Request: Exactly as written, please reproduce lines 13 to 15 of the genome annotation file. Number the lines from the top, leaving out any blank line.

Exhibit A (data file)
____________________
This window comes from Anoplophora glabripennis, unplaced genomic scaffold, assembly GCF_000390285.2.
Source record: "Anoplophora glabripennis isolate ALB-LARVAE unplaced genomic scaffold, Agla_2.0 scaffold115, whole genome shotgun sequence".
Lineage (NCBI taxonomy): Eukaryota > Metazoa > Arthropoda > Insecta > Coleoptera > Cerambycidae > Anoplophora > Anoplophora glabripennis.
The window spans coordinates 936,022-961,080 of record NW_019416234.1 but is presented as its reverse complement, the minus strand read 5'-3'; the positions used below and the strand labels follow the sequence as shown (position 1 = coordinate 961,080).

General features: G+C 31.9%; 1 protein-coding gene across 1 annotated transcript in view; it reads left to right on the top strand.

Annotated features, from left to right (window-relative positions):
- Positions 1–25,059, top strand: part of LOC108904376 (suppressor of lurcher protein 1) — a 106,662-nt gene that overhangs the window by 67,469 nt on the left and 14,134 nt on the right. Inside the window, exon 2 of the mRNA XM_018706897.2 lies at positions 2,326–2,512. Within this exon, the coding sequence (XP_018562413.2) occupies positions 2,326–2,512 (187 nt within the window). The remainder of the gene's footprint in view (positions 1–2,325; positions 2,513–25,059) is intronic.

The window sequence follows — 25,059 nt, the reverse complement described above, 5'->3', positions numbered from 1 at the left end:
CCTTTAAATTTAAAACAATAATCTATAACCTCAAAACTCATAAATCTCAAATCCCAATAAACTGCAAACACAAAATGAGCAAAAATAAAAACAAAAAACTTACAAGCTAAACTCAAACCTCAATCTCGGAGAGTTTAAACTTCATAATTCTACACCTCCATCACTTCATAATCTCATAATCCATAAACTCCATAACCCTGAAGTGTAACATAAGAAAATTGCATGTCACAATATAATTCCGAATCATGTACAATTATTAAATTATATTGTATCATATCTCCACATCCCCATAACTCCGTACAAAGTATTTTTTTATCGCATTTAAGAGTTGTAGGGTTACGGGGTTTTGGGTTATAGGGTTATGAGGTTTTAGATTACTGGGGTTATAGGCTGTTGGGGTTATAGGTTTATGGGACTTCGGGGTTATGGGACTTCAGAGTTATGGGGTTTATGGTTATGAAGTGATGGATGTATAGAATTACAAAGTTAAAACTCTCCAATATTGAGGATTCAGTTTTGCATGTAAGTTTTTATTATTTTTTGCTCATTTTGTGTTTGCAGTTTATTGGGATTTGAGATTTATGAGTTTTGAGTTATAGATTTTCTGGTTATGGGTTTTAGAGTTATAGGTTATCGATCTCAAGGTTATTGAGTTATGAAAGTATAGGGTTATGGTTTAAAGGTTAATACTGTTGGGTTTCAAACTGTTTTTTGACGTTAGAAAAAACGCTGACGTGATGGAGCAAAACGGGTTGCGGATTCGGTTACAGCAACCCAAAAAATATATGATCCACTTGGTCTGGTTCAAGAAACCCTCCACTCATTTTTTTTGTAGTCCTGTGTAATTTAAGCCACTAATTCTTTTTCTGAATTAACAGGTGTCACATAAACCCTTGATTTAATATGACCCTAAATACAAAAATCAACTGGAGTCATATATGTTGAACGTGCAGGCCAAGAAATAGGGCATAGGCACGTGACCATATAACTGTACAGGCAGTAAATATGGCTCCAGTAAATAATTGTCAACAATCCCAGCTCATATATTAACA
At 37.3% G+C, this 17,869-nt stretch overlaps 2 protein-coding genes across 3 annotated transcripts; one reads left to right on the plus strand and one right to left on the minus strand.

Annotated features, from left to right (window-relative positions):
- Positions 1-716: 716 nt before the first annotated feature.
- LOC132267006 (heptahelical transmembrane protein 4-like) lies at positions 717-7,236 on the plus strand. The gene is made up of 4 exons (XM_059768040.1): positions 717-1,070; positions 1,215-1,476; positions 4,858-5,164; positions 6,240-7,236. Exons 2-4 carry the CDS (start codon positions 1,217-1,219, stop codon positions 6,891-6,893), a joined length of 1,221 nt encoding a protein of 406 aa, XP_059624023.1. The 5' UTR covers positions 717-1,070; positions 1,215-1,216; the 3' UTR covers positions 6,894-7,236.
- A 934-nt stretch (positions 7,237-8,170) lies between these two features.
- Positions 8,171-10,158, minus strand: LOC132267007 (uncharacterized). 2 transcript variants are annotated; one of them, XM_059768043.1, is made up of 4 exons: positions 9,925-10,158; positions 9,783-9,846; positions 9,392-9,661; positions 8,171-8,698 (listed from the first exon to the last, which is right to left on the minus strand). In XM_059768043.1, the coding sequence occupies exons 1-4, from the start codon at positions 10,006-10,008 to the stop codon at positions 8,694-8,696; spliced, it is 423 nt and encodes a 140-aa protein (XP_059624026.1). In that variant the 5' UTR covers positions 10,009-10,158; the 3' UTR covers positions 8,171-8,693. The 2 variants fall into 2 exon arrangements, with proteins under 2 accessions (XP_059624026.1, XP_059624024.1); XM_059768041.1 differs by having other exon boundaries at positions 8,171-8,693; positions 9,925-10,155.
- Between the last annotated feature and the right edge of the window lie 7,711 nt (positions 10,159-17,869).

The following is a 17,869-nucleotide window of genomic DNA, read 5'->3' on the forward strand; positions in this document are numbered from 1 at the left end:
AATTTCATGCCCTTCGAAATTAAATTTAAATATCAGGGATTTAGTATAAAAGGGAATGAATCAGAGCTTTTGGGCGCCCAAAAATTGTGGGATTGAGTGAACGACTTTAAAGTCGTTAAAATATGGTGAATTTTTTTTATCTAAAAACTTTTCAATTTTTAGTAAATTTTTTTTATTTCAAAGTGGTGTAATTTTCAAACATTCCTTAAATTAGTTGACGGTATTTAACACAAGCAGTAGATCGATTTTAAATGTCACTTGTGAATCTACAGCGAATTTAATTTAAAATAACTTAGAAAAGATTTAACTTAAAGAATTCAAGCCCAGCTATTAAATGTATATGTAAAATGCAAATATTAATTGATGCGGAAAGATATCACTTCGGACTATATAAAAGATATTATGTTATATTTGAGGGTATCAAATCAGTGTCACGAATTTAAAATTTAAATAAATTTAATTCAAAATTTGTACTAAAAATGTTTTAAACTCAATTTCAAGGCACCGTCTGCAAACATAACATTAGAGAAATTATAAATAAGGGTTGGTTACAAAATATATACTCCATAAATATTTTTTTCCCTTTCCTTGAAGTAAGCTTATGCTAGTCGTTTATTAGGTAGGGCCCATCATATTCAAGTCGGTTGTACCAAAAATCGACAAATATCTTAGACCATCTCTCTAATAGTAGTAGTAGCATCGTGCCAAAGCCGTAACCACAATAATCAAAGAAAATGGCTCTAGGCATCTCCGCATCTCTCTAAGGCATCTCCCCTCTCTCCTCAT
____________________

- LOC132267006 (heptahelical transmembrane protein 4-like) lies at positions 717-7,236 on the plus strand. The gene is made up of 4 exons (XM_059768040.1): positions 717-1,070; positions 1,215-1,476; positions 4,858-5,164; positions 6,240-7,236. Exons 2-4 carry the CDS (start codon positions 1,217-1,219, stop codon positions 6,891-6,893), a joined length of 1,221 nt encoding a protein of 406 aa, XP_059624023.1. The 5' UTR covers positions 717-1,070; positions 1,215-1,216; the 3' UTR covers positions 6,894-7,236.
- A 934-nt stretch (positions 7,237-8,170) lies between these two features.
- Positions 8,171-10,158, minus strand: LOC132267007 (uncharacterized). 2 transcript variants are annotated; one of them, XM_059768043.1, is made up of 4 exons: positions 9,925-10,158; positions 9,783-9,846; positions 9,392-9,661; positions 8,171-8,698 (listed from the first exon to the last, which is right to left on the minus strand). In XM_059768043.1, the coding sequence occupies exons 1-4, from the start codon at positions 10,006-10,008 to the stop codon at positions 8,694-8,696; spliced, it is 423 nt and encodes a 140-aa protein (XP_059624026.1). In that variant the 5' UTR covers positions 10,009-10,158; the 3' UTR covers positions 8,171-8,693. The 2 variants fall into 2 exon arrangements, with proteins under 2 accessions (XP_059624026.1, XP_059624024.1); XM_059768041.1 differs by having other exon boundaries at positions 8,171-8,693; positions 9,925-10,155.